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Electrocardiographic changes associated with ritodrine-induced maternal tachycardia and hypokalemia

  • Susan K. Hendricks
    Affiliations
    Department of Obstetrics, Gynecology, Reproductive Sciences, Children's Hospital San Francisco, California, USA

    Department of Cardiology, Children's Hospital San Francisco, California, USA

    the University of California, San Francisco, California, USA
    Search for articles by this author
  • Jonathan Keroes
    Affiliations
    Department of Obstetrics, Gynecology, Reproductive Sciences, Children's Hospital San Francisco, California, USA

    Department of Cardiology, Children's Hospital San Francisco, California, USA

    the University of California, San Francisco, California, USA
    Search for articles by this author
  • Michael Katz
    Correspondence
    Reprint requests: Michael Katz, M.D., Department of Obstetrics and Gynecology, M-1489, University of California, San Francisco, CA 94143.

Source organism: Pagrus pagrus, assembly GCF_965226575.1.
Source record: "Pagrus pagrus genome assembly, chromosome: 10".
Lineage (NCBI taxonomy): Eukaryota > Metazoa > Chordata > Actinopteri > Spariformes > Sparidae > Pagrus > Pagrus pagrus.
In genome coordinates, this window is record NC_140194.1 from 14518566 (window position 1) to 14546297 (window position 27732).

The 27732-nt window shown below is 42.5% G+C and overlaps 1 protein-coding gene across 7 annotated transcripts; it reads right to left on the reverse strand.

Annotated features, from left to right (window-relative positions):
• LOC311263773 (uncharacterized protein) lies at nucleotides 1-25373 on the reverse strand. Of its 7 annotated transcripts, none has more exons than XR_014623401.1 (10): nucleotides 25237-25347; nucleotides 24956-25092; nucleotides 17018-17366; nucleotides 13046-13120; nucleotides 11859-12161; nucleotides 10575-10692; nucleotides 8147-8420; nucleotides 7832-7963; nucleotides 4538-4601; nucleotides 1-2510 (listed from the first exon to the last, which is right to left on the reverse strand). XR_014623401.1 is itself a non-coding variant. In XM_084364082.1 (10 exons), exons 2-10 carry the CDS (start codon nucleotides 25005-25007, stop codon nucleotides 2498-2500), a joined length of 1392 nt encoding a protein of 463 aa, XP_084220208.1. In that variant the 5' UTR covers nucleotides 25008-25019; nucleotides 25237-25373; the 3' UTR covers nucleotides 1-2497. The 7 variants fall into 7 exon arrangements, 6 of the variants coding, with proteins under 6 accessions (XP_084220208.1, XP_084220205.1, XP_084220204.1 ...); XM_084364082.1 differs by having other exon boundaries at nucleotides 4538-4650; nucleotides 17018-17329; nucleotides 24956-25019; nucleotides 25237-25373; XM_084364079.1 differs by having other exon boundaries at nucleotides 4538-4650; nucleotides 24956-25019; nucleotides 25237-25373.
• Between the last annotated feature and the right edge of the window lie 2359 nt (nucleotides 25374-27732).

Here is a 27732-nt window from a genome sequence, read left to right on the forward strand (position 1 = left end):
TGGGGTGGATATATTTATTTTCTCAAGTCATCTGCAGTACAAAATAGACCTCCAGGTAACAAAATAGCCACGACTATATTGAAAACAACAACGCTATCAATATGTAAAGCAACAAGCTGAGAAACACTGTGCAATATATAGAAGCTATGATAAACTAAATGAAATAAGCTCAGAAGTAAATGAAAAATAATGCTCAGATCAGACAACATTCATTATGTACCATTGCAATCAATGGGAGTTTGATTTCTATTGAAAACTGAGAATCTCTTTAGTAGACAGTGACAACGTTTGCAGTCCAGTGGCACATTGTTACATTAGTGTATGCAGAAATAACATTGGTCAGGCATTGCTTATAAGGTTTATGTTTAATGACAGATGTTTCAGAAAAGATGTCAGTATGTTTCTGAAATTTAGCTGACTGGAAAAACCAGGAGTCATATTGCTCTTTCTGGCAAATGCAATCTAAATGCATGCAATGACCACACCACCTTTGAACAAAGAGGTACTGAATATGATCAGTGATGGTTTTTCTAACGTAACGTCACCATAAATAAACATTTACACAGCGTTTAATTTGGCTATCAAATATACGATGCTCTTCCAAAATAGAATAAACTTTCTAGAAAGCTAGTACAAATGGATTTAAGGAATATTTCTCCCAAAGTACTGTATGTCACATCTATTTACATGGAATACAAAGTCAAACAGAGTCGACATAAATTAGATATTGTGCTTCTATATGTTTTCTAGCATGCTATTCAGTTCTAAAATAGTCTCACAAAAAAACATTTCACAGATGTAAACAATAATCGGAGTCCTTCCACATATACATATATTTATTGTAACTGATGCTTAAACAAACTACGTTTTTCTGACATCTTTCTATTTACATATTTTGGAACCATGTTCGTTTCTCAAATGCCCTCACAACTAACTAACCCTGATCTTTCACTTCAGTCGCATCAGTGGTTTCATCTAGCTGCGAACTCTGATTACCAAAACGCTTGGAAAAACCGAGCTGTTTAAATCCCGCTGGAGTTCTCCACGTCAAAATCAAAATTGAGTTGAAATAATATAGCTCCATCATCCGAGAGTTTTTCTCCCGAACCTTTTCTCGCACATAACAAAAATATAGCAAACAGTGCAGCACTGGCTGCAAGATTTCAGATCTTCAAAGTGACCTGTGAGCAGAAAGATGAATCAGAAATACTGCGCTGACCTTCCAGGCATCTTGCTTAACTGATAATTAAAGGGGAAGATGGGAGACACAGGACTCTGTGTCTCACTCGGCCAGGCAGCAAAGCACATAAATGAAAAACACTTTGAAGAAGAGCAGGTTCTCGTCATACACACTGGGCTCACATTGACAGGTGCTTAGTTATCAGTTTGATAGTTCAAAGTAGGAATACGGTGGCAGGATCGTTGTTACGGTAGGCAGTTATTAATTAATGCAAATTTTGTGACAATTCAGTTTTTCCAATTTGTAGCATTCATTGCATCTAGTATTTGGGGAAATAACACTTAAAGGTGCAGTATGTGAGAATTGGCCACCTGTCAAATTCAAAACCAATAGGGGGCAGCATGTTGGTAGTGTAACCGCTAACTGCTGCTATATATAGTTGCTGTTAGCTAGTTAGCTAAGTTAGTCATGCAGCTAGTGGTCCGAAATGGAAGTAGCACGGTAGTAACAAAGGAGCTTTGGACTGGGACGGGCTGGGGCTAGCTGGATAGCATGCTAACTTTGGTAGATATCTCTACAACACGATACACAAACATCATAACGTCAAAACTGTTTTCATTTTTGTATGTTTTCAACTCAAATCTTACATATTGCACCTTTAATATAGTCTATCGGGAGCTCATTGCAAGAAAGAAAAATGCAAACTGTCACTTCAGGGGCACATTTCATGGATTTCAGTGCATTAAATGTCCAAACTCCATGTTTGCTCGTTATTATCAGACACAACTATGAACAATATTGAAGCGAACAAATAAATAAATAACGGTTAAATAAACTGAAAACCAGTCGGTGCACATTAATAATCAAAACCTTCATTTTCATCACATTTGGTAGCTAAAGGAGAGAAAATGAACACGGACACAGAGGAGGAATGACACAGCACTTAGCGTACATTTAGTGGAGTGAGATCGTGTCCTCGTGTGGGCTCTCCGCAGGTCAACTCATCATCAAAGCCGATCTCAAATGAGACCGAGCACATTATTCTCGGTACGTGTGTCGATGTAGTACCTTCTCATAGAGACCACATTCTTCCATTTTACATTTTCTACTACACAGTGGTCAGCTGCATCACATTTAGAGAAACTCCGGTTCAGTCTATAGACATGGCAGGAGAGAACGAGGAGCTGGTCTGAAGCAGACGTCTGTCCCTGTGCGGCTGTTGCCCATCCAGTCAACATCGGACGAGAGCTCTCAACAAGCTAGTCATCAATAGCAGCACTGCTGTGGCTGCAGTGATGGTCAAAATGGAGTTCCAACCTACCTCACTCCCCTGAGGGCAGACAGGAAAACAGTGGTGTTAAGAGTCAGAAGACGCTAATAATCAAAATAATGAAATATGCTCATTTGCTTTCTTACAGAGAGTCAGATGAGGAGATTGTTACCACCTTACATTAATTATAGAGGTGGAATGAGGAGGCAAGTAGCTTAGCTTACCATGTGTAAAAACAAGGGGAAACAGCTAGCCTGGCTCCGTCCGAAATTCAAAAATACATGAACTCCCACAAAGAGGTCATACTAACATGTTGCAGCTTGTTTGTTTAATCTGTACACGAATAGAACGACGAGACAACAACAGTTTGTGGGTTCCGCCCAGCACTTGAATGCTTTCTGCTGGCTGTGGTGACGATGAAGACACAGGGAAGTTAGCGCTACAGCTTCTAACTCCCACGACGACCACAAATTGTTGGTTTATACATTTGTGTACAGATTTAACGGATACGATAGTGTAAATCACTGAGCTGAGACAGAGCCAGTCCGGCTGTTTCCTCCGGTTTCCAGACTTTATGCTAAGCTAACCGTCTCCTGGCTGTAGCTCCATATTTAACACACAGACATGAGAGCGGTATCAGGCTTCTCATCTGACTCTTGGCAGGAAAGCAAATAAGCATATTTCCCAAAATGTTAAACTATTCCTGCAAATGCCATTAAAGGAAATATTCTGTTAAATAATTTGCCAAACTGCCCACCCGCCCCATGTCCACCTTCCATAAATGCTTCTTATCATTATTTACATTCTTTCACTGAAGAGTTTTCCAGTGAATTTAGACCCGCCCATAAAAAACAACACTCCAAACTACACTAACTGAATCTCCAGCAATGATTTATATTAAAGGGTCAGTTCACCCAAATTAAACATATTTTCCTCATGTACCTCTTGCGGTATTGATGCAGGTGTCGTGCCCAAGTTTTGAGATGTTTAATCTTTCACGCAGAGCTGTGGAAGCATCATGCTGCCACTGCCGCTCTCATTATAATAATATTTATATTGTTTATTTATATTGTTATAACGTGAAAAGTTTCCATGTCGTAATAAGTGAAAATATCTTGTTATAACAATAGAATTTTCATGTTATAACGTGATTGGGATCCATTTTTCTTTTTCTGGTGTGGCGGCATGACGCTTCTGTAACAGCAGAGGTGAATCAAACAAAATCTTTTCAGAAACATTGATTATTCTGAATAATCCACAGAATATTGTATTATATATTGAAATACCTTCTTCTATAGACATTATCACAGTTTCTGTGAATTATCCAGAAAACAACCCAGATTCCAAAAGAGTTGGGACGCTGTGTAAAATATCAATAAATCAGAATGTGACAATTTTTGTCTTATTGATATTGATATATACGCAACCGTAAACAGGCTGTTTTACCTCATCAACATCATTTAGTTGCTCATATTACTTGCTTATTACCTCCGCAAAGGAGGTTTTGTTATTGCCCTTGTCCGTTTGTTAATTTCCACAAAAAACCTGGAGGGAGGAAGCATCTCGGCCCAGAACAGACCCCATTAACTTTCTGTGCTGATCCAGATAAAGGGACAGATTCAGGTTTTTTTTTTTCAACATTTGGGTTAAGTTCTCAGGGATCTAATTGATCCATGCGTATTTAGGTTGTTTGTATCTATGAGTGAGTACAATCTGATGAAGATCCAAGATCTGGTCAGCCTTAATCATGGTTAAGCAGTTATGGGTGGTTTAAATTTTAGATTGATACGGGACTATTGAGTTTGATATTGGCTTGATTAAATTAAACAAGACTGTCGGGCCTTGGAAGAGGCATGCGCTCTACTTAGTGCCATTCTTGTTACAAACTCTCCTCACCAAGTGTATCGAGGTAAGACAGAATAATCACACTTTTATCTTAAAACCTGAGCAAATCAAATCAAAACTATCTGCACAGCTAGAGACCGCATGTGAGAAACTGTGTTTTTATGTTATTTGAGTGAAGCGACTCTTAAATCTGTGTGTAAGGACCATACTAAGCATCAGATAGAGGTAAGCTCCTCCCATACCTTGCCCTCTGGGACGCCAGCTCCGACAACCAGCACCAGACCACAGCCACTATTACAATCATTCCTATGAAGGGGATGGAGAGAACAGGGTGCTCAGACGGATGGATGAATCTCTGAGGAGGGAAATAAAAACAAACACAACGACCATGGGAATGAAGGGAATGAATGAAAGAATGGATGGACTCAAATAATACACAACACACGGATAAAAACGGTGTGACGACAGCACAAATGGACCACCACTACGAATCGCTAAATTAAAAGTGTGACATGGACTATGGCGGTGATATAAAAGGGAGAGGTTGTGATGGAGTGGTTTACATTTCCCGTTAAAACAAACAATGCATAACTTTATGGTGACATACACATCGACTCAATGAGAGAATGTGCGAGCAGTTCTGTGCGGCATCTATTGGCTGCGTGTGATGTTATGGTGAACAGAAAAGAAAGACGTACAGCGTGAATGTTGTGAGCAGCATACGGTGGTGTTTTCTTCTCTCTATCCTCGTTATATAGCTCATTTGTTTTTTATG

Affiliations
    Department of Obstetrics, Gynecology, Reproductive Sciences, Children's Hospital San Francisco, California, USA

    Department of Cardiology, Children's Hospital San Francisco, California, USA

    the University of California, San Francisco, California, USA
    Search for articles by this author
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      Abstract

      One hundred twelve patients in preterm labor were followed prospectively, with electrocardiograms taken before ritodrine therapy and at 6 and 24 hours of treatment. Ninety-six percent of patients developed sinus tachycardia. Other changes were seen in 79% of the study group. These changes included ST segment depression in 70%, T wave flattening or inversion in 55%, and prolongation of the QT interval in 35% of our sample. None of the electrocardiograms showed the presence of significant axis deviation, a change in QRS interval, or arrhythmia. No correlation was seen between symptoms of ischemia and electrocardiographic changes. A drop in potassium concentration was noted initially, but a direct correlation between potassium concentrations and frequency of electrocardiographic changes was not present. We conclude that the electrocardiographic changes that are often observed during myocardial ischemia may be frequent in asymptomatic patients treated with ritodrine and that these changes may be a physiologic expression of ritodrine-induced tachycardia or hypokalemia. The validity of the use of the presence of electrocardiographic changes as the only criterion for discontinuation of ritodrine therapy is questioned.

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